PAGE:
My editors and I hoped to try out a new video camera so easy, even a reporter can use it. The assignment: A manual recount of the Blaine County sheriff’s primary election, which ended in a tie.
This was a story made for video: Boxes of sealed ballots being carted into the courtroom, a tally board showing updates as each precinct is counted by hand, an election official explaining the rules of the recount process.
Unfortunately, my words will have to suffice, at least for the recount itself. Special Judge Paul Woodward prohibited cameras of any kind in the courtroom where the recount was conducted. He wouldn’t even allow a camera on the courthouse’s second floor, saying he didn’t want it to interfere with the recount.
Woodward was unswayed by arguments that cameras would provide Oklahomans a view into a rarely needed aspect of the electoral process.
His directive prompted a TV reporter to quip, “We have footage from the Florida recount that determined the president of the United States, but we can’t get it of a recount for Blaine County sheriff?”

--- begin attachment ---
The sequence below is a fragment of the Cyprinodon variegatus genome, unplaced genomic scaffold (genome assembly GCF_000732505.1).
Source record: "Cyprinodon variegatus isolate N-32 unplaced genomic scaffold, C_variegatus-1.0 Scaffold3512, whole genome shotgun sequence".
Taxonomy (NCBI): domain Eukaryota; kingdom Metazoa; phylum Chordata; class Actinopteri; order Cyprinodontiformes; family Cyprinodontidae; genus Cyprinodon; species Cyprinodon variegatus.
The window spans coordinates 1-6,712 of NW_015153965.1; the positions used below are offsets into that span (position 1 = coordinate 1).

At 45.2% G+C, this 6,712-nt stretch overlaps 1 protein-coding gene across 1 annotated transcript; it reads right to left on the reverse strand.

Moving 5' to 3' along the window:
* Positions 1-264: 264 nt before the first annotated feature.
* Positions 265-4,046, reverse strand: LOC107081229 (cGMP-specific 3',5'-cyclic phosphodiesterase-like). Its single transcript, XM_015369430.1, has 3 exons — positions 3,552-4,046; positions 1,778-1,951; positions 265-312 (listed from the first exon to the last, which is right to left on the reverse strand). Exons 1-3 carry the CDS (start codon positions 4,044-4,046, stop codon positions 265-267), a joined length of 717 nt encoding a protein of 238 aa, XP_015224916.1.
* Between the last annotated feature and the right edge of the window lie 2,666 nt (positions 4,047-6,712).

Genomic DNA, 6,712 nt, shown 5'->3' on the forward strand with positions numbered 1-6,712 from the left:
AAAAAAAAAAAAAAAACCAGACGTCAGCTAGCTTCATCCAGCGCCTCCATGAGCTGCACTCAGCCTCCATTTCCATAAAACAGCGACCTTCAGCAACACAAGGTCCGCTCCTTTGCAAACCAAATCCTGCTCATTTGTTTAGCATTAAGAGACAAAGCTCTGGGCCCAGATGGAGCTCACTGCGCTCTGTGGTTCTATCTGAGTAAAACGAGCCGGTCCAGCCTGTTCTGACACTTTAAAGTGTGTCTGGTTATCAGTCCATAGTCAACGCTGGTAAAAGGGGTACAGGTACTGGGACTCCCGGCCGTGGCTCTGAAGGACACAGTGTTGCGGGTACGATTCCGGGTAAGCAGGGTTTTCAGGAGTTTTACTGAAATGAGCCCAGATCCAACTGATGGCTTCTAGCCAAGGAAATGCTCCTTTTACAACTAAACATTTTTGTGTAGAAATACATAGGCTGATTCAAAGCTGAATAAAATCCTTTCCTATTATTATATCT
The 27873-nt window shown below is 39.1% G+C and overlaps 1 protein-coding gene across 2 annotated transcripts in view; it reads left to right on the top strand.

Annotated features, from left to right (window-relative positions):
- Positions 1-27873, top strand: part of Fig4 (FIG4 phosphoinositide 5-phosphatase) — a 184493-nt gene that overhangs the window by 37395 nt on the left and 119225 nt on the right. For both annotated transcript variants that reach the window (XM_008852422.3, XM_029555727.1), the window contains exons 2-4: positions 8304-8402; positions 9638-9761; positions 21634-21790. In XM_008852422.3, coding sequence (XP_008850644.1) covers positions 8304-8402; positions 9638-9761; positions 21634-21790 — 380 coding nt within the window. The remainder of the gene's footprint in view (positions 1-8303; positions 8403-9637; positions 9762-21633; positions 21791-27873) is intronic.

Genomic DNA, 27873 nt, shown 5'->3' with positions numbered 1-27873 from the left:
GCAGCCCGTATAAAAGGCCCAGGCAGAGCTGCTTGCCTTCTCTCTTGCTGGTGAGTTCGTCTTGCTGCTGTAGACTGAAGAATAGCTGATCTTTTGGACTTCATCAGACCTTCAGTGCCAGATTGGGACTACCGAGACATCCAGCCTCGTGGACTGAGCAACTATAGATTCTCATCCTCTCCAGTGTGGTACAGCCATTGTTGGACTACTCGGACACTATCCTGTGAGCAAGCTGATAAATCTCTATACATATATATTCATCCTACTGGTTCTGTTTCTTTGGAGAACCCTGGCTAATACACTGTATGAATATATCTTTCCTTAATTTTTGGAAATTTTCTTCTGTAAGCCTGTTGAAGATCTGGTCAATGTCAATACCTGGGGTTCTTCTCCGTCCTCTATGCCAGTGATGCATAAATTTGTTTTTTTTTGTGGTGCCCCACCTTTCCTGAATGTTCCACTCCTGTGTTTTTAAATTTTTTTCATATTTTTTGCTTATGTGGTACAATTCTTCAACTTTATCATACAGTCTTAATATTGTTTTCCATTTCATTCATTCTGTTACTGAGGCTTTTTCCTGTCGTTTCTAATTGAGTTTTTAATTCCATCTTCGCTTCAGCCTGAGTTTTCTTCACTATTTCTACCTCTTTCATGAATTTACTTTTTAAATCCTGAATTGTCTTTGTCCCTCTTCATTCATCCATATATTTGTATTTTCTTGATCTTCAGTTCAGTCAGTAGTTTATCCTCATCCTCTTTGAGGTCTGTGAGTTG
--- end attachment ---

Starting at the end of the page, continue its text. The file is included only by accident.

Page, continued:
Oklahoma judges have differing opinions on whether cameras should be allowed in the courtroom. Almost without exception, the judge’s discretion involves a high-profile criminal trial. Typically when a judge declines to allow cameras, the reason given is courthouse security. But whose security was at stake in this case matter administered by the election board?
To his credit, the judge allowed cameras in the courtroom for the drawing to pick the winner after the recount ended.
By Tony Thornton, The Oklahoman